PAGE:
Ron Howard Is ‘Forever Grateful’ to ‘The Andy Griffith Show’ Star Andy
More than 50 years after The Andy Griffith Show ended, its impact is still felt worldwide. The wholesome, kindhearted portrayal of the life of a small-town sheriff named Andy Taylor and his son Opie resonated with audiences of its time, and it still has a special place in people’s hearts years later. Now one of the most successful filmmakers in Hollywood, Ron Howard, who played Opie starting at just 6 years old, reminisced about the impact the show’s late star had on him.
What was ‘The Andy Griffith Show’?
The Andy Griffith Show was one of television’s first attempts to make a comedy that was less about outrageous laughs and more about the humor of everyday life. While the show was filled to the brim with outlandish characters like Gomer Pyle and Barney Fife, at its heart it was a touching look at Taylor and his impact on the people of the fictional Mayberry.
The series showed that comedy did not have to rely on pratfalls and one-liners. The comedy could come from everyday life. While Griffith was an up-and-coming star at the time of its premiere, it cemented his legacy as royalty and is still his defining role years after the actor’s death. The show has had a remarkably long shelf life, and it’s one of the few shows of its era to appear on Netflix’s streaming service.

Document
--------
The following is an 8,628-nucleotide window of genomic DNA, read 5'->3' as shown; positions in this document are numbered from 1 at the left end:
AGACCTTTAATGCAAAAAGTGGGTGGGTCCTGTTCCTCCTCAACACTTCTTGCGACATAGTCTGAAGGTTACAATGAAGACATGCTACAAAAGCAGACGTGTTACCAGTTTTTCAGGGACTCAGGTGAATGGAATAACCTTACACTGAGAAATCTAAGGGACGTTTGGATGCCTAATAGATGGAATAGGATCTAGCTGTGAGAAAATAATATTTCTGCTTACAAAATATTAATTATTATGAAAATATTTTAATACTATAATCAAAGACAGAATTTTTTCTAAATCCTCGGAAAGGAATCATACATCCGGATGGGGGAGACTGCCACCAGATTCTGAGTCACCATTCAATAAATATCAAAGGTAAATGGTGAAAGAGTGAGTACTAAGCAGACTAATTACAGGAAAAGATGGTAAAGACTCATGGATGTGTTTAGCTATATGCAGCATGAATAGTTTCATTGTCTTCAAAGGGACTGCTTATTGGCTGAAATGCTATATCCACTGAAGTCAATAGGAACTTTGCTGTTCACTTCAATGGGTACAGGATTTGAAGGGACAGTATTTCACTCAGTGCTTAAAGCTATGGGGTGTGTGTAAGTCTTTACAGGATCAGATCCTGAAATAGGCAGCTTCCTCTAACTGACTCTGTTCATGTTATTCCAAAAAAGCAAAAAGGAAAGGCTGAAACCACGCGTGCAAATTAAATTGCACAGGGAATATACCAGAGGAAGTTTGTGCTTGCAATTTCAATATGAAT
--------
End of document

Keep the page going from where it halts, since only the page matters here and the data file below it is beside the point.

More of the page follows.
The Andy Griffith Show thrived for many different reasons. For one, it had a leading man who knew how to play both the straight character and the comedic lead. It also showed a single father raising his son in a way that was both funny and touching.
Most of all, it worked because the father and son who led the series had such great chemistry. Since Griffith died in 2012, Howard has kept his memory alive by paying tribute to his former co-star in more ways than one.
‘The Andy Griffith Show’ was just the start of Ron Howard’s success
Howard was only a toddler when he started acting, and at just 6 years old he landed the role of Opie. After eight years on the show, he had more success with Happy Days, and he started getting interested in directing around that same time.
Now, he’s arguably more famous behind the scenes than he ever was on Andy Griffith. Howard has proven to be one of Hollywood’s best directors, with films including Apollo 13, Willow, and The Da Vinci Code under his belt. However, whether he is making a movie in the Star Wars universe, returning to television on Arrested Development, or portraying a grittier look at rural life in Hillbilly Elegy, Griffith’s legacy lives through Howard’s work.
Ron Howard pays tribute to Andy Griffith
Griffith died in 2012. At the time, Howard took to Twitter to pay tribute to the man who helped make his career as an actor and director.
“Andy Griffith,” he wrote. “His pursuit of excellence and the joy he took in creating served generations & shaped my life I’m forever grateful RIP Andy.”
Not long after, he elaborated on the late star’s impact in The Hollywood Reporter.
“He treated me really well, but he made it a learning experience, not in a stern, taskmaster kind of a way, but I was really allowed a real insight into creativity and how things work and why some scenes were funny and others weren’t,” he said. “That insight has served me really well over the years. Andy was really kind to me, always playful and fun, but, by the same token, he wanted to get the work done.”
Griffith’s place in television history cannot be understated. However, his impact goes far beyond the small town of Mayberry. Howard is still one of Hollywood’s greatest success stories. And had he not learned from such a legend early on, all of this might have been different.